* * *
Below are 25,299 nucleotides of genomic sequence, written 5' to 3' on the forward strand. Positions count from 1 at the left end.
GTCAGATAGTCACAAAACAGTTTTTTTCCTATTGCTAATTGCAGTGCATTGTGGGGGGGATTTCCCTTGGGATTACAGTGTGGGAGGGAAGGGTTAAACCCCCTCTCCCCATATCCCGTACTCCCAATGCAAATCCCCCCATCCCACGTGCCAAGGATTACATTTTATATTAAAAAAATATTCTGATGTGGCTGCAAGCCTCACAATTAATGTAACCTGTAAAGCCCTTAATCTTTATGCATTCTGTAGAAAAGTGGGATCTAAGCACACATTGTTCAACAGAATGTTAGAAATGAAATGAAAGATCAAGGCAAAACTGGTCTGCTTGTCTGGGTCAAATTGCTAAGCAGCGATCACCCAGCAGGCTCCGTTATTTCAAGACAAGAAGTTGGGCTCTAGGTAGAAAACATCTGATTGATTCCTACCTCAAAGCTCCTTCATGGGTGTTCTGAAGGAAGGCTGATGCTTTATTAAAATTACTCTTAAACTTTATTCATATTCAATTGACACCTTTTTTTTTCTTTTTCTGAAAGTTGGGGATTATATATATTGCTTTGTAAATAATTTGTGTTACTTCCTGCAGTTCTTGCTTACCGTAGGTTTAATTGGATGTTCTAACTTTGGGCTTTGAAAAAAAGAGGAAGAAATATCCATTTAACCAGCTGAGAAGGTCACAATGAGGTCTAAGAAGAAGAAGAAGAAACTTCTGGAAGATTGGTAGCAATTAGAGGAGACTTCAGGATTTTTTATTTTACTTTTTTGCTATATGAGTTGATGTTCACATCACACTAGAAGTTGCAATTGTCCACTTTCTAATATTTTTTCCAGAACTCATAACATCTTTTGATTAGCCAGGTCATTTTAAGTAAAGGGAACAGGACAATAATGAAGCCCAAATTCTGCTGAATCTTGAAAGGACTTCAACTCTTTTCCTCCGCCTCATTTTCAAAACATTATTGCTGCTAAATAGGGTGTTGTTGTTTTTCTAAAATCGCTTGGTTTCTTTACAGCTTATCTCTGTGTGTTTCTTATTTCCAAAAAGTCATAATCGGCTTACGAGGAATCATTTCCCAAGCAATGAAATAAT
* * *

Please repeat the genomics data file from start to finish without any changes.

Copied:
Below are 25,299 nucleotides of genomic sequence, written 5' to 3' on the forward strand. Positions count from 1 at the left end.
GTCAGATAGTCACAAAACAGTTTTTTTCCTATTGCTAATTGCAGTGCATTGTGGGGGGGATTTCCCTTGGGATTACAGTGTGGGAGGGAAGGGTTAAACCCCCTCTCCCCATATCCCGTACTCCCAATGCAAATCCCCCCATCCCACGTGCCAAGGATTACATTTTATATTAAAAAAATATTCTGATGTGGCTGCAAGCCTCACAATTAATGTAACCTGTAAAGCCCTTAATCTTTATGCATTCTGTAGAAAAGTGGGATCTAAGCACACATTGTTCAACAGAATGTTAGAAATGAAATGAAAGATCAAGGCAAAACTGGTCTGCTTGTCTGGGTCAAATTGCTAAGCAGCGATCACCCAGCAGGCTCCGTTATTTCAAGACAAGAAGTTGGGCTCTAGGTAGAAAACATCTGATTGATTCCTACCTCAAAGCTCCTTCATGGGTGTTCTGAAGGAAGGCTGATGCTTTATTAAAATTACTCTTAAACTTTATTCATATTCAATTGACACCTTTTTTTTTCTTTTTCTGAAAGTTGGGGATTATATATATTGCTTTGTAAATAATTTGTGTTACTTCCTGCAGTTCTTGCTTACCGTAGGTTTAATTGGATGTTCTAACTTTGGGCTTTGAAAAAAAGAGGAAGAAATATCCATTTAACCAGCTGAGAAGGTCACAATGAGGTCTAAGAAGAAGAAGAAGAAACTTCTGGAAGATTGGTAGCAATTAGAGGAGACTTCAGGATTTTTTATTTTACTTTTTTGCTATATGAGTTGATGTTCACATCACACTAGAAGTTGCAATTGTCCACTTTCTAATATTTTTTCCAGAACTCATAACATCTTTTGATTAGCCAGGTCATTTTAAGTAAAGGGAACAGGACAATAATGAAGCCCAAATTCTGCTGAATCTTGAAAGGACTTCAACTCTTTTCCTCCGCCTCATTTTCAAAACATTATTGCTGCTAAATAGGGTGTTGTTGTTTTTCTAAAATCGCTTGGTTTCTTTACAGCTTATCTCTGTGTGTTTCTTATTTCCAAAAAGTCATAATCGGCTTACGAGGAATCATTTCCCAAGCAATGAAATAAT